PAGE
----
The new CIO: Becoming the catalysts for business change

by Neil Farmer
(UK)

Once the new CIO has assessed the challenges of the business environment, the strengths and weaknesses of the IT function and which colleagues to trust, s/he can move on to the biggest challenge of all: how to move beyond technology and become the key catalysts for effective business change.

The first question to answer on the road to becoming proactive business change catalysts is: "Where do business change ideas come from?"

Certainly some will come from new technologies that create new business opportunities and the new CIO can draw on key innovative individuals within IT.

However, most change opportunities come from elsewhere – from other organisations or from natural innovators across the business.

Using a variety of informal network techniques, it is relatively simple for informal network specialists to identify natural leaders of different types across the organisation.

In this case the key individuals that will make up the new CIO’s innovation network will be those who are naturally innovative, influential with colleagues and who take an active interest in new external ideas.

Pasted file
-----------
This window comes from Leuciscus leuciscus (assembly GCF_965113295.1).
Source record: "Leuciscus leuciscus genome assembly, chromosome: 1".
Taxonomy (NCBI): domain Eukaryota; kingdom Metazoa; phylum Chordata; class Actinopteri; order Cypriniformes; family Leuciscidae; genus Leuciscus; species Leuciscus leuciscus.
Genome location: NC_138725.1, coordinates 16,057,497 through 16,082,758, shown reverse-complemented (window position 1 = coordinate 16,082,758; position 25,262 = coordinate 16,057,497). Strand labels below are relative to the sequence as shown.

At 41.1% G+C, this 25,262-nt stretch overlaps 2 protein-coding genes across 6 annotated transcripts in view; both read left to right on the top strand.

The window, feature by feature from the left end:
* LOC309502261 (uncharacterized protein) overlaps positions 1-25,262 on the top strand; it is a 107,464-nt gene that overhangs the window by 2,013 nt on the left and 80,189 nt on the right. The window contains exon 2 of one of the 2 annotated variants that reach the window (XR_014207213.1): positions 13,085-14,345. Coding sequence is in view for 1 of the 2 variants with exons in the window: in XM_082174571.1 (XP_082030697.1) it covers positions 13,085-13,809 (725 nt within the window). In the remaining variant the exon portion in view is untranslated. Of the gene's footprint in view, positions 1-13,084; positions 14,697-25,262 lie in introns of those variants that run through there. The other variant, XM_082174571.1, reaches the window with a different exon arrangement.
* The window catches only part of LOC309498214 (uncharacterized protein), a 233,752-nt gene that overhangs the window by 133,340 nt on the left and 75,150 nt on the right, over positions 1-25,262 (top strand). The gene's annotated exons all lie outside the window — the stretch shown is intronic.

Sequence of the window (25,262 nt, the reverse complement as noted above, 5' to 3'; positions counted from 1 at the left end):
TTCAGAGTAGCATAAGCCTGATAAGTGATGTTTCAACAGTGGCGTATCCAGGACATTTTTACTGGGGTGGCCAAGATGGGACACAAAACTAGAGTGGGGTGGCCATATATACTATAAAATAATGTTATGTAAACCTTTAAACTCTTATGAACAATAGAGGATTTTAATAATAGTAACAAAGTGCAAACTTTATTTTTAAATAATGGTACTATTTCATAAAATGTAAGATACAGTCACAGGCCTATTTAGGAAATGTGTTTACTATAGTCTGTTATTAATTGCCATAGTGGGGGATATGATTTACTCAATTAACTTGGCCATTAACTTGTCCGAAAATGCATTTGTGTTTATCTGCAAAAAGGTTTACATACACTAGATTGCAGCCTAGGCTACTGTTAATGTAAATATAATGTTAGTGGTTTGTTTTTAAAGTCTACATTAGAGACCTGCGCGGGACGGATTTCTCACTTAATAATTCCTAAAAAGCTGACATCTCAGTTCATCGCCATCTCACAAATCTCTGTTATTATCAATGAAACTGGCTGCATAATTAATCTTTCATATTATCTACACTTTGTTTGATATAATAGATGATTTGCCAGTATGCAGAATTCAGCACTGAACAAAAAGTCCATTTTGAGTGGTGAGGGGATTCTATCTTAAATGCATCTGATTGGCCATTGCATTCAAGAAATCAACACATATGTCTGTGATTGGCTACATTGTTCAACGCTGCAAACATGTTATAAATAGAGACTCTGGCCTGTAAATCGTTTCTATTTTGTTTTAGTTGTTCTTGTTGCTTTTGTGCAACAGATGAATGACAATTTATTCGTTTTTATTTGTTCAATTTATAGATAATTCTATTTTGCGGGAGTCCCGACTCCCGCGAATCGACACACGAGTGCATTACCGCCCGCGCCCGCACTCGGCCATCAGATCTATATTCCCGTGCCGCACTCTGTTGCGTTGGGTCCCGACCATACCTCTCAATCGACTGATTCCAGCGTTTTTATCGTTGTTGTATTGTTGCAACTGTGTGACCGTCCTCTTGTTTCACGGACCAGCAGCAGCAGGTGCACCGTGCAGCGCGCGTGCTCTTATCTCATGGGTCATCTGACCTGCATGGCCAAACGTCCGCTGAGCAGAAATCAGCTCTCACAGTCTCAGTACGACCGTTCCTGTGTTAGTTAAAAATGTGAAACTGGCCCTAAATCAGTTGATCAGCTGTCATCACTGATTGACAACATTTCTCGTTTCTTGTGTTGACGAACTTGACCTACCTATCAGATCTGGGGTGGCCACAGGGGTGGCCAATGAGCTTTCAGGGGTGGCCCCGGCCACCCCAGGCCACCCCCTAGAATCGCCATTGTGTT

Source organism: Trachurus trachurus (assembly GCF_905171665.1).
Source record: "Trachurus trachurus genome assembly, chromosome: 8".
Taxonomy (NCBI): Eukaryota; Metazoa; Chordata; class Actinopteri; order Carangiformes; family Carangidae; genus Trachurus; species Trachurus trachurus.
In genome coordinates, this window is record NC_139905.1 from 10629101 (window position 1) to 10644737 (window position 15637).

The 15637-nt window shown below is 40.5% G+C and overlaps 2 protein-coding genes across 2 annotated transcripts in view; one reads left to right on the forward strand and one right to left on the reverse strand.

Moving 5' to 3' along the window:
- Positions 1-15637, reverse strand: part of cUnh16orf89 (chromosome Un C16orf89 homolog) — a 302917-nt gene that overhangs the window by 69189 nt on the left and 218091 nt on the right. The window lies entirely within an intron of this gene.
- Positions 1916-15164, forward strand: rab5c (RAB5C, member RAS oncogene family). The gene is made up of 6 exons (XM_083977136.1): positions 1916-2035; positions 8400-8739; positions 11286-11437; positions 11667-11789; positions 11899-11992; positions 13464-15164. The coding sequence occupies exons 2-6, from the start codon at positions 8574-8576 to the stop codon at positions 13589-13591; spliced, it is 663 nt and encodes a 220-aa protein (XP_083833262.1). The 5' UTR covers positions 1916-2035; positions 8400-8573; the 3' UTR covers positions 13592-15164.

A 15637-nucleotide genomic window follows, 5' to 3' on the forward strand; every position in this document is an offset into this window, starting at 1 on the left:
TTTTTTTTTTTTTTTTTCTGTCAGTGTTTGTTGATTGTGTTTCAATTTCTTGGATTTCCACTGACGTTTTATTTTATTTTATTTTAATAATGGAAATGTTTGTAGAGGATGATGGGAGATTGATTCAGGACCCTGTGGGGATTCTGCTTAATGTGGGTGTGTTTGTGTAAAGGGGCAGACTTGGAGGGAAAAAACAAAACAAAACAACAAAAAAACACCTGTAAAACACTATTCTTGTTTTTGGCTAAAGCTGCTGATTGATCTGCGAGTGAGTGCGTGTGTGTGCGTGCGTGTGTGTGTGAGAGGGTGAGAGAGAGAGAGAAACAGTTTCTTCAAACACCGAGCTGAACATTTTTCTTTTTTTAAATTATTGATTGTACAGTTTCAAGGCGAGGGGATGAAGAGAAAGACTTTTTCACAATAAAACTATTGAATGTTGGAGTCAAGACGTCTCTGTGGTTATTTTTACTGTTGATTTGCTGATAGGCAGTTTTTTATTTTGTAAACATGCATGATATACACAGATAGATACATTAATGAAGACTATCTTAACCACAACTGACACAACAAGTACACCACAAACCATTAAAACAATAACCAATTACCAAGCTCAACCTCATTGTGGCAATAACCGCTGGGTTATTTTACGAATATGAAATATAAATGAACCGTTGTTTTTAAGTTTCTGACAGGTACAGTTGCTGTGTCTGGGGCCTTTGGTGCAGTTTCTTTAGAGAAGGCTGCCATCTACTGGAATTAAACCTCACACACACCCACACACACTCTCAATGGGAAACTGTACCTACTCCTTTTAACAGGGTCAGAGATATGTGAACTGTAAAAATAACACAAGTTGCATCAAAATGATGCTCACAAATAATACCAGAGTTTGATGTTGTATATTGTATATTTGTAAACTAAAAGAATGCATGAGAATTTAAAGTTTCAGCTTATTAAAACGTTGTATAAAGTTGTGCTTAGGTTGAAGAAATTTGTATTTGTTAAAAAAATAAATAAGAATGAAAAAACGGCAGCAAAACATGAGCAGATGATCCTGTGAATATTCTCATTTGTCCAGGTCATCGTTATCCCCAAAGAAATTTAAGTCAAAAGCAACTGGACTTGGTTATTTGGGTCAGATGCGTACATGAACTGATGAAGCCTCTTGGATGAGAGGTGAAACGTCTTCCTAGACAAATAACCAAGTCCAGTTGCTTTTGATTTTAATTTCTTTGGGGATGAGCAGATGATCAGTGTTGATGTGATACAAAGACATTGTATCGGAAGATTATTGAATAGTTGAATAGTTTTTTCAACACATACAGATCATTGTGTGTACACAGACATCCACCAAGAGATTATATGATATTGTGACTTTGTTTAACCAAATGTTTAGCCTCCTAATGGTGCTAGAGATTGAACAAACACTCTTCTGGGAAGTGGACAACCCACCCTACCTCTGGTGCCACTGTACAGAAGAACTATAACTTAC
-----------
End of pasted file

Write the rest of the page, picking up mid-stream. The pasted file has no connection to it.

There will not be crowds of these people: perhaps 2% of the total employee population.

The mechanics of setting up this network will require cooperation from other senior managers, but participant enthusiasm is always very high: light the spark and watch as these (previously unrecognised) individuals thrive and generate more good ideas than existing procedures can cope with.

Then change the procedures that are restricting effective change.

The new CIO will become increasingly comfortable working with natural leaders, both within and beyond the IT function.

Get your informal network specialists to refine the selection criteria and they will readily identify a slightly larger population (perhaps 5%) of individuals who are the real natural change agents across the business.

These will be those key individuals who are strongly influential with colleagues (sideways and downwards, not just upwards) and are by nature change-positive or at least open minded on change. Use them! At least on all large IT projects and change programmes.

The results will change the organisation’s view of IT: Poor designs will be recognised early, difficulties will be flexibly overcome, timescales and budgets will increasingly be met.

Most important of all, if treated honestly and like intelligent adults, these key influencers will consistently win the hearts and minds of most of their colleagues.

Good luck!

Neil Farmer, co-founder of Informal Networks Limited






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